Regret is one of the most powerful emotions a human being can feel. Like it or not, it can control you, especially if it involves material things and becomes buyer’s remorse. Such a feeling is all too common when purchasing laptops. And we all want to avoid that feeling, and having a list of things you shouldn’t do when buying a laptop is one of the best ways to circumvent it.
Laptops, after all, can be expensive. In fact, the average laptop is more expensive than a computer of the same specs, especially if we start treading into mid-range or high-end territory.
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And wouldn’t you know it, buying a laptop can be a daunting and convoluted experience made even harder by marketing lies and rapidly advancing technology.
That’s why you’d want to be adamant and keep a semi-strict guideline before you pay for that cart or swipe that card when buying a laptop. Here’s a list of don’t’s to help you stay strong in the face of temptation and ignorance.
The worst crime you can do to yourself in buying a laptop is purchasing one without any research or at least any form of knowledge to help you understand whether you’re getting ripped off or getting a good deal. This goes for both second-hand and brand-new laptops.
We know it might be tedious or even dizzying comparing specifications or numbers and letters just to get the best laptop. That’s why this website exists. A lot of our buying guides are focused on giving you the best laptop deals depending on your budget or needs and wants.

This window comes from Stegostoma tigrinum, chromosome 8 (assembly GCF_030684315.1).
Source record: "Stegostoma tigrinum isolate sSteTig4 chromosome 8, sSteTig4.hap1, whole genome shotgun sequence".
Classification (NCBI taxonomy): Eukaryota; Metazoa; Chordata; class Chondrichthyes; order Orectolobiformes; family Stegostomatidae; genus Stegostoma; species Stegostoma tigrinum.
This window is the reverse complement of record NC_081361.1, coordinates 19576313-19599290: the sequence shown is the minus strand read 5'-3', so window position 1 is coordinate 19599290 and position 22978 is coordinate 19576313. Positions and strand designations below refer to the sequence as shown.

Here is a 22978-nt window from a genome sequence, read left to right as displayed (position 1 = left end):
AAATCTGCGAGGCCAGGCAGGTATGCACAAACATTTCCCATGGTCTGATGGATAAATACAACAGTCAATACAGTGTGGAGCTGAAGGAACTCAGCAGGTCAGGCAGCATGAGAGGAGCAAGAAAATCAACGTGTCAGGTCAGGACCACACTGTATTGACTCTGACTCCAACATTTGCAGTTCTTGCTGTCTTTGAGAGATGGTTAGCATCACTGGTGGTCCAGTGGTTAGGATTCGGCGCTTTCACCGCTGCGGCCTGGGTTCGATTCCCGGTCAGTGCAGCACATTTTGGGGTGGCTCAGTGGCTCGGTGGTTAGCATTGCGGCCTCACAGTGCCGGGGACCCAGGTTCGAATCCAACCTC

Reviews are always available both here and on other sites to help you decide what’s actually worth buying this year and what you ought to be paying for a specific device.
Listening too Much to Negative Anecdotes
At the same time, you also want to be level-headed when it comes to taking buying advice especially if it’s from friends or family.
Just because one person experienced this with that or had a lemon laptop sent to them doesn’t mean that’s representative of the user experience as a whole. Otherwise, the company would go belly up if that were the case with all customers.
There’s also user error to consider here as a factor. Some slowdowns, breakages, or poor optimization could be due to user error and ignorance that gets blamed on the brand or manufacturer.
You have to remind yourself that the average user doesn’t really know how to properly diagnose laptop issues and isolate problems without mistaking causation for correlation. Take lone negative reviews and anecdotes with a grain of salt.
Not Having a Budget
It’s easy to go over-budget and spend too much if you don’t stick with a certain preference for a budget class. For that to happen you need to determine what you’ll use the laptop for. If you’re mostly gaming, you’ll do well with a mid-range to a high-end laptop.